Tuesday, August 25, 2009

The Kotel and the Liminal

So there I was at the Kotel. I had just inserted a woman's prayer on the men's side. Then I davenned Ma'ariv from Paths of Faith, complete with the matriarchs. I choked up during Hashkiveinu, something about reciting a prayer of protection at the site of so much conflict. When I got to the risha'im in the Amidah, I realized that I was thinking of the ultra-frum all around me, even as they would be thinking of me when they encountered it in their siddurim. As I finished praying the golden dome of the Al-Aqsa mosque, just visible over the Kotel, emanated its call to prayer. I turned and looked up at the Plaza and there was Aish HaTorah's new yeshiva side by side with Chabad's Soup Kitchen. These two competing ideologies in ultra-orthodoxy looked to me to be looming over the Kotel, over Judaism, like Godzilla and Mothra locked in struggle, careless of how many Tokyo residents became collateral damage, careless that the quid-pro-quo theology that ultra-orthodoxy teaches can produce only zealots or atheists. And beyond these august institutions was visible the dome and cross of the Church of the Holy Sepulchre.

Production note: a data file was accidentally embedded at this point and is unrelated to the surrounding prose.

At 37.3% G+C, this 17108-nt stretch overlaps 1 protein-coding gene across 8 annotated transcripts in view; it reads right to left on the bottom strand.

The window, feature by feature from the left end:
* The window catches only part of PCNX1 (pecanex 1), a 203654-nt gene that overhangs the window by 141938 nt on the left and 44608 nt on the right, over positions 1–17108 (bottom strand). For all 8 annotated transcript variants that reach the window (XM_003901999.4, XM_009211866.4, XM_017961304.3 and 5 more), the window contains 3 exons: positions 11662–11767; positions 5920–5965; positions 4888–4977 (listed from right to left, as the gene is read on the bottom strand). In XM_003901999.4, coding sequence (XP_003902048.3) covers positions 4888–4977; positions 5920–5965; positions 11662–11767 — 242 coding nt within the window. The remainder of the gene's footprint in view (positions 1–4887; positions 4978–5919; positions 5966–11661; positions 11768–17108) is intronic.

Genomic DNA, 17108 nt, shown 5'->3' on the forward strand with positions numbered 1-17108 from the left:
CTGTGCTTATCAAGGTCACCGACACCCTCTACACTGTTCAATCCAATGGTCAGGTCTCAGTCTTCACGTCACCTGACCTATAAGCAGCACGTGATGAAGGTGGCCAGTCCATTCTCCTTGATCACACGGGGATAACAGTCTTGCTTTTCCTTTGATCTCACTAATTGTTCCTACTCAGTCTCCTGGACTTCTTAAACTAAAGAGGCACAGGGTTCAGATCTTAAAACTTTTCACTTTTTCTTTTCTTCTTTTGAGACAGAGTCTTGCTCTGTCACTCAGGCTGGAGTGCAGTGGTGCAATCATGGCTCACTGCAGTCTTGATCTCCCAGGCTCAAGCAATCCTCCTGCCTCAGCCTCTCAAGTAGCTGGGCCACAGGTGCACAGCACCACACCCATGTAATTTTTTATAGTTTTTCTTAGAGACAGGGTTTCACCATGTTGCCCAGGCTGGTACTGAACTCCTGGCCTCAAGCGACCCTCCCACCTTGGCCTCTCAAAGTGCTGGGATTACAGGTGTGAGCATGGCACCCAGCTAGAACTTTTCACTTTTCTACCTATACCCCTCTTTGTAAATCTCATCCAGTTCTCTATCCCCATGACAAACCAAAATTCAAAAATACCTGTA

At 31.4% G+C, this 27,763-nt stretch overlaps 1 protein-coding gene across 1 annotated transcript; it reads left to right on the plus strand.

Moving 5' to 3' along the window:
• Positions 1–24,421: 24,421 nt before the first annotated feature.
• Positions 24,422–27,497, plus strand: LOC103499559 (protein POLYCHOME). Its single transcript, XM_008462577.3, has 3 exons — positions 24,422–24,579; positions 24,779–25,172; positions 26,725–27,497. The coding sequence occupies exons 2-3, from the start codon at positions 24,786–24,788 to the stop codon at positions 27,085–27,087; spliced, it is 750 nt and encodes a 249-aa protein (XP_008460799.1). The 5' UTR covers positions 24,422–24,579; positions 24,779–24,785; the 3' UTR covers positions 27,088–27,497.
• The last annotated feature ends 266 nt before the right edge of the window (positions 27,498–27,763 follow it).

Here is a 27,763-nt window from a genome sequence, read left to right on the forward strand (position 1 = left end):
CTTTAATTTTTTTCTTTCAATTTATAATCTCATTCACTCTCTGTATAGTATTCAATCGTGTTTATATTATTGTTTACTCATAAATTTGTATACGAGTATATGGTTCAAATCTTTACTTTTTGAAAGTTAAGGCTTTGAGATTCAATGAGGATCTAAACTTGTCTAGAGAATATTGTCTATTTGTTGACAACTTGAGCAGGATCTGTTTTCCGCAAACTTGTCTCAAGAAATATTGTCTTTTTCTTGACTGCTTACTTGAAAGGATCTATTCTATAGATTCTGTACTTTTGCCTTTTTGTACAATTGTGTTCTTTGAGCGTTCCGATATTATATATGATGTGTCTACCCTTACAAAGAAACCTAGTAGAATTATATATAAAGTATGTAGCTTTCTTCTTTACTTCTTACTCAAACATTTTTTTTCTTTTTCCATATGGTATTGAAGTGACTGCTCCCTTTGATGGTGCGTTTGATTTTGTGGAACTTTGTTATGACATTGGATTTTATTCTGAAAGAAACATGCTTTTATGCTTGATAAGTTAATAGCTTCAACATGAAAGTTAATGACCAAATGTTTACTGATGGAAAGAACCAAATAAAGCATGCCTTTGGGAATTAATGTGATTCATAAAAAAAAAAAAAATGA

The Kotel stands at every border: borders of faith, theology, gender, past and present. I choked up at Hashkiveinu because I was praying for protection while standing in front of what I can only describe as a wound in history. And I think that in one way or another, every prayer offered at the wall is a prayer for the healing of that wound, however that healing may look to the petitioner.

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